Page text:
Are you working at your optimum productivity levels? Not likely. A new study shows that even though business leaders’ energy levels are rising, their productivity isn’t following suit.
Research done at the USC Center for Effective Organizations found that 82 percent of business leaders aren’t working at their ideal energy levels. Sixty-one percent felt they were working below their best energy level, while 21 percent felt they were working above their ideal energy level.
Yes, charging too hard can actually cause your productivity to decline, the study’s author says. Even if you’re feeling energetic and enthusiastic, keep up that pace, and you’ll start to make mistakes, lose perspective and ultimately burn out.
At the other end of the scale, when you’re working below your ideal energy level, you start to avoid challenges. As a result, you get bored and your energy drops even more. (Ironically, the study found this problem more common in higher-level executives, such as CEOs.)
The study's findings have valuable lessons for both you and your team about the importance of managing your energy levels for optimum (but not necessarily maximum) productivity. Here are seven steps you and your employees can take to better manage your energy levels to produce the most effective results.
1. Work to boost your confidence. Research shows that a drop in confidence often accompanies a failure to optimize your energy. Which one causes the other isn’t clear, but taking small steps to improve your confidence can help energize you. One way to do that is to try to learn something new every day without going overboard. Information overload can drain your energy and make you feel overwhelmed. Select specific areas to focus on, and take a practical approach—learn just as much as you need to help you improve your business.
2. Monitor your energy levels. We all have different internal rhythms: Some of us are night owls, while others’ brains shut down after 10 p.m. To find out what time of day your energy levels are at their peak, try setting your smartphone to beep every hour and note what you’re doing, how your energy is and what might have affected it, such as whether you just ate a huge, carb-heavy lunch. At the end of a week, assess your notes and look for patterns.
3. Don’t force it. Once you know your natural energy rhythms, try to honor them. If you experience a 3 p.m. slump every day, for example, trying to power through it will do more harm than good. You won’t be working efficiently, your results will be poor, and you’ll drain even more energy from your mind and body. Instead, during a slump time, try taking a quick walk, doing stretches in your office or even taking a power nap for 10 to 20 minutes.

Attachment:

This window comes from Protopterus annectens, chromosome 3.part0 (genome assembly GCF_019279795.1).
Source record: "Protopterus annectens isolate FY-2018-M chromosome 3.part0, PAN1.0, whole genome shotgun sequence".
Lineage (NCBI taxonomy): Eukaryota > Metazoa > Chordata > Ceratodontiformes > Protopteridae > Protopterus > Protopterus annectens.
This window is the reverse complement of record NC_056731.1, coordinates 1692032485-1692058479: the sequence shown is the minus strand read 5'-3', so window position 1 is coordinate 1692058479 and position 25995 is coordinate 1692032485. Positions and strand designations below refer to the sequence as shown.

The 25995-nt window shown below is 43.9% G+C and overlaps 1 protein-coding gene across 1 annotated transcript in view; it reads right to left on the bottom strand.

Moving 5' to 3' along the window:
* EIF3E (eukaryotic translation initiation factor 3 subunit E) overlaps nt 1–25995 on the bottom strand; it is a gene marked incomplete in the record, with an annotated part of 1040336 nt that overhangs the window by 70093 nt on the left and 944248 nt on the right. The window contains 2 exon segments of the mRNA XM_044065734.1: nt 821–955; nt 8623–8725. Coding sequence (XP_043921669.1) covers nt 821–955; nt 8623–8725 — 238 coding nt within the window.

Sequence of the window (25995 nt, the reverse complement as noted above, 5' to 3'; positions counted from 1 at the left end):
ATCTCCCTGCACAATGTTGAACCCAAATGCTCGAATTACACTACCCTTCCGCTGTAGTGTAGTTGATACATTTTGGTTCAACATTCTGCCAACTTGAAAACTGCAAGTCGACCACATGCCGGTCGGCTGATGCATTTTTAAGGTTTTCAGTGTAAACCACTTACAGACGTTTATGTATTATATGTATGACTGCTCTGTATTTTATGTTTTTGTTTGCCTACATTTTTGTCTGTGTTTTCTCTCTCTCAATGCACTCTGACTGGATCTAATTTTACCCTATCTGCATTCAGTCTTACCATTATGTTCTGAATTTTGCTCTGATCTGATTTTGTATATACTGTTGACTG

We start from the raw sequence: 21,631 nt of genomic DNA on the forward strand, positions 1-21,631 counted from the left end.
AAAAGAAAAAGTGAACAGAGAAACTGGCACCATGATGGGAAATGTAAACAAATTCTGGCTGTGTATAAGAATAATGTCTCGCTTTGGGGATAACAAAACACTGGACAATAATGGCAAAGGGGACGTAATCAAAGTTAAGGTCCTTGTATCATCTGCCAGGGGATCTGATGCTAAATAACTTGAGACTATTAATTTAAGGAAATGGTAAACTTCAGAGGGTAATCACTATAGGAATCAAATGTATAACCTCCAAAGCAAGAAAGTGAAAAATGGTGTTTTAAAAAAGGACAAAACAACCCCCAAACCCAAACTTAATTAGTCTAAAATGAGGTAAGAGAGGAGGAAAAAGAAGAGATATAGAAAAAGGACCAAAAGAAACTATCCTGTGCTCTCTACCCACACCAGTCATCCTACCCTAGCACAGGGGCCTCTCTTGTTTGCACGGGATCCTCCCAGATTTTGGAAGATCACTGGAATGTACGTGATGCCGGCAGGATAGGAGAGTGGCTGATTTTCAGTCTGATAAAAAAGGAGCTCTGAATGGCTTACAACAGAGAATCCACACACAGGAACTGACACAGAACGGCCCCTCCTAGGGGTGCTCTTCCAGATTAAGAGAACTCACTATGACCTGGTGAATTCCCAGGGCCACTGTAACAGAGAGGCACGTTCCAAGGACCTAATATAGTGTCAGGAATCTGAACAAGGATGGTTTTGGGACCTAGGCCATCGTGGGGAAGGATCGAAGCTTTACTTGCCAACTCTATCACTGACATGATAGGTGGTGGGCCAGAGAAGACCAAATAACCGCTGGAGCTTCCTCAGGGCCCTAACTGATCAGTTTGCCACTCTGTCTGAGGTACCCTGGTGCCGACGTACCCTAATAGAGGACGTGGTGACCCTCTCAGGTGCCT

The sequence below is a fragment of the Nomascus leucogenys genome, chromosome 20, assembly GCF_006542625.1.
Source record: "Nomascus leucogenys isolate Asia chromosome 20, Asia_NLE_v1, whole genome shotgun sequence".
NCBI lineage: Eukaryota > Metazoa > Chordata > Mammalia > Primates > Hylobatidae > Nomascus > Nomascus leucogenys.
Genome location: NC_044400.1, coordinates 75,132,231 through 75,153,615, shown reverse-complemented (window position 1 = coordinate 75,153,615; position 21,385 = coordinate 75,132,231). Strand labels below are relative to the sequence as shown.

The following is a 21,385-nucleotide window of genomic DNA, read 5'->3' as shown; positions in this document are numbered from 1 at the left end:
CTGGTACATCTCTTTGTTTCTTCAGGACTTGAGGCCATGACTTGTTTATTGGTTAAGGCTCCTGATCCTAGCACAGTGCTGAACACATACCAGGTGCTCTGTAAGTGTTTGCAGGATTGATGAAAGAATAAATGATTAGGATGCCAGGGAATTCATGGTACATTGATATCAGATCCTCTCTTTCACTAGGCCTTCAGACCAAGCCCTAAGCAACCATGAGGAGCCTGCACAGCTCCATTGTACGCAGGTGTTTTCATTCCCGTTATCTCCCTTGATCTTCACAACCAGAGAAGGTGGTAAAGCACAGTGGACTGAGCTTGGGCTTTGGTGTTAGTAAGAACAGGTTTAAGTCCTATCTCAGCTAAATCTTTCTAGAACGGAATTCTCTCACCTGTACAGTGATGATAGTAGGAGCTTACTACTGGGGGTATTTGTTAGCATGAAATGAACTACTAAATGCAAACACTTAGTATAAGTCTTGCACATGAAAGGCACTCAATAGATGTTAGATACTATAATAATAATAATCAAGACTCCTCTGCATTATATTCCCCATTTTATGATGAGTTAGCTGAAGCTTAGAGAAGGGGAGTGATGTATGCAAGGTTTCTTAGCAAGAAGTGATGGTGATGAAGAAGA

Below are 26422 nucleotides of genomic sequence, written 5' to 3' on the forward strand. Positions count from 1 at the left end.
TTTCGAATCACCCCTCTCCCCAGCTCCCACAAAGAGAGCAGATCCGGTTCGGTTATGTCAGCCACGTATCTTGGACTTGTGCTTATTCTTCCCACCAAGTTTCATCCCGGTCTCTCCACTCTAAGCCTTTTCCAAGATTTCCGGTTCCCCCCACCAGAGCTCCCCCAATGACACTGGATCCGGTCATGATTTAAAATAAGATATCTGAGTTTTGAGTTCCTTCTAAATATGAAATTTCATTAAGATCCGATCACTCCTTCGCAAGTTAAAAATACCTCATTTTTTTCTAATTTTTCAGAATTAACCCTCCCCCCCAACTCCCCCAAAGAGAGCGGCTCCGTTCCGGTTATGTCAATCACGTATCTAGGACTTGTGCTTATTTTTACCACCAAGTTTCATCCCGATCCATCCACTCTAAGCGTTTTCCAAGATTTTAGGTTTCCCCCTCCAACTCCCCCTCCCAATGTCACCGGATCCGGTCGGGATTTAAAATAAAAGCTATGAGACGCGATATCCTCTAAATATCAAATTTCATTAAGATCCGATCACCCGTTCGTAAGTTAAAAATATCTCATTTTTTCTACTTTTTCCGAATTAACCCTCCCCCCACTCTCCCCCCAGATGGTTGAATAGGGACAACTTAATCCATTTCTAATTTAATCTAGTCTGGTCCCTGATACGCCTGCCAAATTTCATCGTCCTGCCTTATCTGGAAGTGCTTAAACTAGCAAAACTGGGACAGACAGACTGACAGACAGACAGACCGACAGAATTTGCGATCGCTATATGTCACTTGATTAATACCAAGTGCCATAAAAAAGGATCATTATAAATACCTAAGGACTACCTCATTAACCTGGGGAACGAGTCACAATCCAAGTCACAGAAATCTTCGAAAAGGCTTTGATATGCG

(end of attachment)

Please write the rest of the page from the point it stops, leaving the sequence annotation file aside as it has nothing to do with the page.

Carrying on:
4. Adjust accordingly. You don’t have to be a slave to your energy levels, of course. Test different ways of energizing yourself, such as exercising, eating different foods, getting lots of water or sleeping more, to find out what works best for you. One of my friends finally motivated herself to work out every morning when she realized that doing so eliminated the 3 p.m. slump that had plagued her for years.
5. Strike a balance. It’s important to remember that “maximum” doesn’t mean “optimum.” When you’re bouncing off the walls, you may be at your maximum energy level, but you’re not operating at optimum productivity. Don’t aim to become a nonstop robot. Instead, learn to balance intense productivity with slower, “brainless” activities or breaks.
6. Stave off boredom. If your business is in a slump, boredom can easily set in. Maybe you don’t feel like you can take time off (because you’re worried about the slump), but you have nothing to do (so you piddle around doing busywork). Now's the time to challenge your brain by learning new skills, seeking out new connections or planning new moves for your business, and you’ll soon find your energy revitalizing.
7. Get personal. Don’t just talk the talk about energy management—walk the walk, but make sure employees feel like they can, too. As the study’s author notes, there’s a lot of hype about ways to work that are more sustainable and more human-paced, but too many of them are confined to CEOs or elite employees. Whenever possible, give all your employees the freedom to choose their best use of time and optimize their energy levels. Don’t make them feel guilty if they’re taking a break while you’re charging hard, because the roles will reverse soon enough.
For a fascinating look at the wildly different ways some famous creative thinkers optimized their energy levels, check out this interactive infographic.
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